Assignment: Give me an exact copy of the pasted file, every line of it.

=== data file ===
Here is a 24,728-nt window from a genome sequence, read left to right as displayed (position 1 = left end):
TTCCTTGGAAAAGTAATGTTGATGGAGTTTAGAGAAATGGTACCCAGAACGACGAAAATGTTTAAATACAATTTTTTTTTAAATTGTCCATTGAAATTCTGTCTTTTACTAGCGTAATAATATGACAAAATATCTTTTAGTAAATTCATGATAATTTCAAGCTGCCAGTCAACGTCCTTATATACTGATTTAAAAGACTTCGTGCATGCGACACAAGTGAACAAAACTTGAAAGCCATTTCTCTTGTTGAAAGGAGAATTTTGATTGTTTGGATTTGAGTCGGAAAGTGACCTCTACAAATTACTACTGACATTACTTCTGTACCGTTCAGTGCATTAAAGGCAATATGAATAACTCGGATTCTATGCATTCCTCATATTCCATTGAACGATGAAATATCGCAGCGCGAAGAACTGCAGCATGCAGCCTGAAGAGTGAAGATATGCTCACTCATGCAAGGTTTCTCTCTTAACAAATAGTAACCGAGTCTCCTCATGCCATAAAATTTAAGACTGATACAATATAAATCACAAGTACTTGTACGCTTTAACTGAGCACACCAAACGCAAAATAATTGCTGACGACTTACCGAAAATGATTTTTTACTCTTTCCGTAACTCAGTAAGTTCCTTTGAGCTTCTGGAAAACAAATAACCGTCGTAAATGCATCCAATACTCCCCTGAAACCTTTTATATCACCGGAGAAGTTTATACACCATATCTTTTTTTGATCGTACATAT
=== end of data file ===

Here is a 24,728-nt window from a genome sequence, read left to right as displayed (position 1 = left end):
TTCCTTGGAAAAGTAATGTTGATGGAGTTTAGAGAAATGGTACCCAGAACGACGAAAATGTTTAAATACAATTTTTTTTTAAATTGTCCATTGAAATTCTGTCTTTTACTAGCGTAATAATATGACAAAATATCTTTTAGTAAATTCATGATAATTTCAAGCTGCCAGTCAACGTCCTTATATACTGATTTAAAAGACTTCGTGCATGCGACACAAGTGAACAAAACTTGAAAGCCATTTCTCTTGTTGAAAGGAGAATTTTGATTGTTTGGATTTGAGTCGGAAAGTGACCTCTACAAATTACTACTGACATTACTTCTGTACCGTTCAGTGCATTAAAGGCAATATGAATAACTCGGATTCTATGCATTCCTCATATTCCATTGAACGATGAAATATCGCAGCGCGAAGAACTGCAGCATGCAGCCTGAAGAGTGAAGATATGCTCACTCATGCAAGGTTTCTCTCTTAACAAATAGTAACCGAGTCTCCTCATGCCATAAAATTTAAGACTGATACAATATAAATCACAAGTACTTGTACGCTTTAACTGAGCACACCAAACGCAAAATAATTGCTGACGACTTACCGAAAATGATTTTTTACTCTTTCCGTAACTCAGTAAGTTCCTTTGAGCTTCTGGAAAACAAATAACCGTCGTAAATGCATCCAATACTCCCCTGAAACCTTTTATATCACCGGAGAAGTTTATACACCATATCTTTTTTTGATCGTACATAT